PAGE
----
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Senate Committee Holds Public Hearing on EPA Carbon Pollution Plan

The State Senate Environmental Resources and Energy Committee last Friday held the first of two public hearings to discuss the U.S. Environmental Protection Agency’s plan to cut carbon pollution from nationwide power plants by 30 percent in 2030, compared to 2005 levels.

Earlier this month, the EPA proposed its Clean Energy Policy as part of President Barack Obama’s Action Plan to address climate change.

The hearing featured testimony from the Department of Environmental Protection’s Deputy Secretary for Waste, Air, Radiation and Remediation who oversees the Bureau of Air Quality, as well as representatives of Pennsylvania’s electric, coal and business sectors.

The hearing marked the first time state legislators addressed the proposed federal policy, which has been met with skepticism from Pennsylvania’s coal industry and business community who argue that the proposal would increase electric prices and raise the cost of doing business in the state.

Subsequently, environmentalists, including those supporting the solar and wind sectors, heralded the administration’s recent proposal.

“I think it is imperative for the committee to look at the short and long-term effects of this federal proposal on our environment and overall economy,” said Sen. Gene Yaw (R-Lycoming), Majority Chair of the Committee.  “There is a real concern that this regulation could be a threat to electric reliability.”

In his opening statement, Sen. Yaw noted that while the United States has already made tremendous strides to reducing its carbon footprint, other countries have taken a different approach with increasing carbon emissions.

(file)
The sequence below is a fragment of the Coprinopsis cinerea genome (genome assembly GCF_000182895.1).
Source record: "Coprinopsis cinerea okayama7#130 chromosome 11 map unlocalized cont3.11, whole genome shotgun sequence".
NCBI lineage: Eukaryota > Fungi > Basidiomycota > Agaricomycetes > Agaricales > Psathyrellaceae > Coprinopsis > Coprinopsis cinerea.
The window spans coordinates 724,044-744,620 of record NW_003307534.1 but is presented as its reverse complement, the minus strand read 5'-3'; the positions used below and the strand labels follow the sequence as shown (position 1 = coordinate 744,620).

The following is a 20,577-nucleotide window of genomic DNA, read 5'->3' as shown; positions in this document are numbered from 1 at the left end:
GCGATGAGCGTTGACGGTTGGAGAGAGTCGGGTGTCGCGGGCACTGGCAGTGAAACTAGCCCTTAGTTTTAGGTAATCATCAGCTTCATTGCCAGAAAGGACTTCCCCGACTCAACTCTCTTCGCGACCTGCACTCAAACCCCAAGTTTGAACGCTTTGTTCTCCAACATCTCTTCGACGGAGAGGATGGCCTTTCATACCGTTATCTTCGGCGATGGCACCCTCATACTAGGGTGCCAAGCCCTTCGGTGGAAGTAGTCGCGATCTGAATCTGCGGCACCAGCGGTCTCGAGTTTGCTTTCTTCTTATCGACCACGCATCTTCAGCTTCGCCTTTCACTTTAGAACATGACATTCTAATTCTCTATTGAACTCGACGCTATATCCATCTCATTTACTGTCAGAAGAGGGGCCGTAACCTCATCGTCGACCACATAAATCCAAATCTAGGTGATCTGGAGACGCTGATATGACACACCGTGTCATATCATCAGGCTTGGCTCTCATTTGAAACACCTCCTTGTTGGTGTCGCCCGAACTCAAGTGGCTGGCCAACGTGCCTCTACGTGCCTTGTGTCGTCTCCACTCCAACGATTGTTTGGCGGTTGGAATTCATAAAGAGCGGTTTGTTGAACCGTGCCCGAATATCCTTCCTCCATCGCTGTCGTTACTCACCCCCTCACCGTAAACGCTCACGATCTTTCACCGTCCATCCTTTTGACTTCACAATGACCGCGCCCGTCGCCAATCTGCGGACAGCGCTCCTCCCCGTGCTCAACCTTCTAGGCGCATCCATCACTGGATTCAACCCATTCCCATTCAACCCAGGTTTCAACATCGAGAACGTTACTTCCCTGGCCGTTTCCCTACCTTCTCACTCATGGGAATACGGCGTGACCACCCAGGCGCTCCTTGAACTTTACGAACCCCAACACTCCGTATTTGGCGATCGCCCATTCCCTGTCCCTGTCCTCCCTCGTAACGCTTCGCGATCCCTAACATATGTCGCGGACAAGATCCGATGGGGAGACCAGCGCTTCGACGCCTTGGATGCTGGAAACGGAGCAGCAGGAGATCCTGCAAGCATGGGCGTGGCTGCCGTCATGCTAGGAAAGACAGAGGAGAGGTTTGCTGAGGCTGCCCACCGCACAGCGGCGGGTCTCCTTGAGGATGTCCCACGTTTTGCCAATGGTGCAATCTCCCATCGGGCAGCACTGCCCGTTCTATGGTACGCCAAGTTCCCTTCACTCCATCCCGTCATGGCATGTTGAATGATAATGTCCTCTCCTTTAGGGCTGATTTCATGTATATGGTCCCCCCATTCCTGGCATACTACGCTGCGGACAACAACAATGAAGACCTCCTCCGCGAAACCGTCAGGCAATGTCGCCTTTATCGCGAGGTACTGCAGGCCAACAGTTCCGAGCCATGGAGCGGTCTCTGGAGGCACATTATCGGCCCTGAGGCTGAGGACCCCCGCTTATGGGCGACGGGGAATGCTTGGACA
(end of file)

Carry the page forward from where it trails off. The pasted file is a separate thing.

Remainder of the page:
During his testimony, Vince Brisini, Deputy Secretary at DEP, discussed a Section 111(d) White Paper DEP submitted to EPA which provides a state framework for cleaner air, a fuel diverse energy profile, lower electric prices and more jobs.

“We (DEP) believe that there is a way to do this in a fashion that allows the markets to make these decisions.  That allows people to improve their competitiveness.  We believe that there is a way to do this that we can be more competitive as a nation, and we can be more competitive and it preserves the fuel diversity and the jobs,” said Brisini.  “Our proposal would actually preserve the jobs in the power plants, preserve jobs in the mines.  It would expand jobs because people will be investing in their assets to achieve efficiency improvements.”

John Pippy, CEO of the Pennsylvania Coal Alliance and Eugene M. Trisko, Esq. representing the United Mine Workers of America, reiterated their support for House Bill 2354, which requires DEP to receive approval from the Pennsylvania Legislature for a state plan to regulate CO2 emissions prior to submitting any plan to the EPA for approval.

“Since 2005, CO2 emissions from all fossil-fueled plants in Pennsylvania have decreased by 9 percent,” Trisko added.  “EPA’s proposal gives no credit to states such as Pennsylvania that already have reduced their CO2 emissions due to market-driven forces such as increased natural gas use, or the retirement of existing coal units.”

The Committee also heard from Dan Byers, Senior Director of Policy for the U.S. Chamber of Commerce’s Institute for 21st Century Energy who highlighted a comment made by current Secretary of State John Kerry on the EPA proposal:

“[T]he United States cannot solve this problem or foot the bill alone. Even if every single American got on a bicycle tomorrow and carpooled – instead of – or carpooled to school instead of buses or riding in individual cars or driving, or rode their bike to work, or used only solar power – panels in order to power their homes; if we each, every American, planted a dozen trees; if we eliminated all of our domestic greenhouse gas emissions – guess what? That still wouldn’t be enough to counter the carbon pollution coming from the rest of the world. Because today, if even one or two economies neglects to respond to this threat, it can counter, erase all of the good work that the rest of the world has done. When I say we need a global solution, I mean we need a global solution.”

Byers further emphasized that in the absence of similar actions by other major economies, U.S. regulations to address carbon emissions will fail, something the EPA and Obama Administration are keenly aware of.

The Committee has scheduled a second hearing to discuss the federal proposal for August 21.